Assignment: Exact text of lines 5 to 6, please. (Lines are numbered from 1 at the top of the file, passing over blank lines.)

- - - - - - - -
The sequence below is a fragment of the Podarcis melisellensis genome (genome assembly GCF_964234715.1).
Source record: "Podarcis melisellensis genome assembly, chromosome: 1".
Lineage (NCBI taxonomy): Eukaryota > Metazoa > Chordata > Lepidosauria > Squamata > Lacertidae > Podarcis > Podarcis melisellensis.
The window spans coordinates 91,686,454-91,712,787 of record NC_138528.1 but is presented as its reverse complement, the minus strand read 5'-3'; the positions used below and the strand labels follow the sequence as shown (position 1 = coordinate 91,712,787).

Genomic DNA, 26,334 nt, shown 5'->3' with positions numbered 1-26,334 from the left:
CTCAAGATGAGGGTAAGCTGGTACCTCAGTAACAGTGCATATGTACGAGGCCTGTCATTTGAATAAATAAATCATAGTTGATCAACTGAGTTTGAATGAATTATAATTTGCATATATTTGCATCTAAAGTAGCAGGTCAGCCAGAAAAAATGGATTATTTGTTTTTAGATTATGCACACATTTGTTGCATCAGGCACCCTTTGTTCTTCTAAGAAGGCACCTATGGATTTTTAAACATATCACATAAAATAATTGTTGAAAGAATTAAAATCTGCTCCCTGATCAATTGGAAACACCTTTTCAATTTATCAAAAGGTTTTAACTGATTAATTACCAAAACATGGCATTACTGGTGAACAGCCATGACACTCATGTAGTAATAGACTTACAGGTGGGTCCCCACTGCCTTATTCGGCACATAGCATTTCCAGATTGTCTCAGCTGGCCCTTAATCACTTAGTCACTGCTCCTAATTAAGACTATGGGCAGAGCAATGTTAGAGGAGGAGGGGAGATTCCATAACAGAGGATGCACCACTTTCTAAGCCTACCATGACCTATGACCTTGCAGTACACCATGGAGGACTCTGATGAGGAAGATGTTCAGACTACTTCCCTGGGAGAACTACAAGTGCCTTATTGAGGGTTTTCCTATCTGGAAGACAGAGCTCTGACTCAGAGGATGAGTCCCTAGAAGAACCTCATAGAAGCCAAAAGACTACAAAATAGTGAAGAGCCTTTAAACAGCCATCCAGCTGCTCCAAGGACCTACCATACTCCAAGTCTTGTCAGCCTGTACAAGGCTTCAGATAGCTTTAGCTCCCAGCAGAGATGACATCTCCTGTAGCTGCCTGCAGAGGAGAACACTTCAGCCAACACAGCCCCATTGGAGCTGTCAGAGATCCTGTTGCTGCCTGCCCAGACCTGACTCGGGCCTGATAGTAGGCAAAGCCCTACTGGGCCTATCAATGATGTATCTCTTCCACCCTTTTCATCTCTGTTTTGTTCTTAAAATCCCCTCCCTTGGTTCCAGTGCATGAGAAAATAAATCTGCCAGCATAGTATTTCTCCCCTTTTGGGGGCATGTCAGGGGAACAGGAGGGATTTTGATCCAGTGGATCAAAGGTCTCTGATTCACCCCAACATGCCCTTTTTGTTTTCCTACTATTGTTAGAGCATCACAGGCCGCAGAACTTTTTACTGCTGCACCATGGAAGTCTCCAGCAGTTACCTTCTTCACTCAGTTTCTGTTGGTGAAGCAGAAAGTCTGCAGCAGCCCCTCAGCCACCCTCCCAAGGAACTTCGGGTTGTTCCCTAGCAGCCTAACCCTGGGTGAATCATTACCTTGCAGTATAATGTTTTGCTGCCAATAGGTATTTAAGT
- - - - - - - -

Genomic DNA, 26,334 nt, shown 5'->3' with positions numbered 1-26,334 from the left:
CTCAAGATGAGGGTAAGCTGGTACCTCAGTAACAGTGCATATGTACGAGGCCTGTCATTTGAATAAATAAATCATAGTTGATCAACTGAGTTTGAATGAATTATAATTTGCATATATTTGCATCTAAAGTAGCAGGTCAGCCAGAAAAAATGGATTATTTGTTTTTAGATTATGCACACATTTGTTGCATCAGGCACCCTTTGTTCTTCTAAGAAGGCACCTATGGATTTTTAAACATATCACATAAAATAATTGTTGAAAGAATTAAAATCTGCTCCCTGATCAATTGGAAACACCTTTTCAATTTATCAAAAGGTTTTAACTGATTAATTACCAAAACATGGCATTACTGGTGAACAGCCATGACACTCATGTAGTAATAGACTTACAGGTGGGTCCCCACTGCCTTATTCGGCACATAGCATTTCCAGATTGTCTCAGCTGGCCCTTAATCACTTAGTCACTGCTCCTAATTAAGACTATGGGCAGAGCAATGTTAGAGGAGGAGGGGAGATTCCATAACAGAGGATGCACCACTTTCTAAGCCTACCATGACCTATGACCTTGCAGTACACCATGGAGGACTCTGATGAGGAAGATGTTCAGACTACTTCCCTGGGAGAACTACAAGTGCCTTATTGAGGGTTTTCCTATCTGGAAGACAGAGCTCTGACTCAGAGGATGAGTCCCTAGAAGAACCTCATAGAAGCCAAAAGACTACAAAATAGTGAAGAGCCTTTAAACAGCCATCCAGCTGCTCCAAGGACCTACCATACTCCAAGTCTTGTCAGCCTGTACAAGGCTTCAGATAGCTTTAGCTCCCAGCAGAGATGACATCTCCTGTAGCTGCCTGCAGAGGAGAACACTTCAGCCAACACAGCCCCATTGGAGCTGTCAGAGATCCTGTTGCTGCCTGCCCAGACCTGACTCGGGCCTGATAGTAGGCAAAGCCCTACTGGGCCTATCAATGATGTATCTCTTCCACCCTTTTCATCTCTGTTTTGTTCTTAAAATCCCCTCCCTTGGTTCCAGTGCATGAGAAAATAAATCTGCCAGCATAGTATTTCTCCCCTTTTGGGGGCATGTCAGGGGAACAGGAGGGATTTTGATCCAGTGGATCAAAGGTCTCTGATTCACCCCAACATGCCCTTTTTGTTTTCCTACTATTGTTAGAGCATCACAGGCCGCAGAACTTTTTACTGCTGCACCATGGAAGTCTCCAGCAGTTACCTTCTTCACTCAGTTTCTGTTGGTGAAGCAGAAAGTCTGCAGCAGCCCCTCAGCCACCCTCCCAAGGAACTTCGGGTTGTTCCCTAGCAGCCTAACCCTGGGTGAATCATTACCTTGCAGTATAATGTTTTGCTGCCAATAGGTATTTAAGT